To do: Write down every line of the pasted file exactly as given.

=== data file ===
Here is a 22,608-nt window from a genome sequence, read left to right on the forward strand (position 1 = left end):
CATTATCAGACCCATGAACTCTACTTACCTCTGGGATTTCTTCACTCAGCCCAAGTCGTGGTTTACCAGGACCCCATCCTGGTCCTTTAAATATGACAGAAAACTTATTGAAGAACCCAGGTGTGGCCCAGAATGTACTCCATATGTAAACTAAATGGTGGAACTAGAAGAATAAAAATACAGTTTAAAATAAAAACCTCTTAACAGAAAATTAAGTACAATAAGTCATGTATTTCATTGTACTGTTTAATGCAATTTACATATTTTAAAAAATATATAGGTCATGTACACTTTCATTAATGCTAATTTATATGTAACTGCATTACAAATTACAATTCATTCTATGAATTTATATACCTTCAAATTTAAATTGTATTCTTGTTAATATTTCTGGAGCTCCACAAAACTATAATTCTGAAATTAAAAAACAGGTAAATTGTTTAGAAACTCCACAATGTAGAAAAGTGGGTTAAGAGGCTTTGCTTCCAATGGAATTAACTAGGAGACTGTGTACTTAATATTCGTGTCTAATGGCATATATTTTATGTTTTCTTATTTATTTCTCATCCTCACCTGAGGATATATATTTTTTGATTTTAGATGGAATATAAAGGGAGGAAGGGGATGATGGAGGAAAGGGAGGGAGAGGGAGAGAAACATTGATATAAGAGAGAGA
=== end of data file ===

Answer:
Here is a 22,608-nt window from a genome sequence, read left to right on the forward strand (position 1 = left end):
CATTATCAGACCCATGAACTCTACTTACCTCTGGGATTTCTTCACTCAGCCCAAGTCGTGGTTTACCAGGACCCCATCCTGGTCCTTTAAATATGACAGAAAACTTATTGAAGAACCCAGGTGTGGCCCAGAATGTACTCCATATGTAAACTAAATGGTGGAACTAGAAGAATAAAAATACAGTTTAAAATAAAAACCTCTTAACAGAAAATTAAGTACAATAAGTCATGTATTTCATTGTACTGTTTAATGCAATTTACATATTTTAAAAAATATATAGGTCATGTACACTTTCATTAATGCTAATTTATATGTAACTGCATTACAAATTACAATTCATTCTATGAATTTATATACCTTCAAATTTAAATTGTATTCTTGTTAATATTTCTGGAGCTCCACAAAACTATAATTCTGAAATTAAAAAACAGGTAAATTGTTTAGAAACTCCACAATGTAGAAAAGTGGGTTAAGAGGCTTTGCTTCCAATGGAATTAACTAGGAGACTGTGTACTTAATATTCGTGTCTAATGGCATATATTTTATGTTTTCTTATTTATTTCTCATCCTCACCTGAGGATATATATTTTTTGATTTTAGATGGAATATAAAGGGAGGAAGGGGATGATGGAGGAAAGGGAGGGAGAGGGAGAGAAACATTGATATAAGAGAGAGA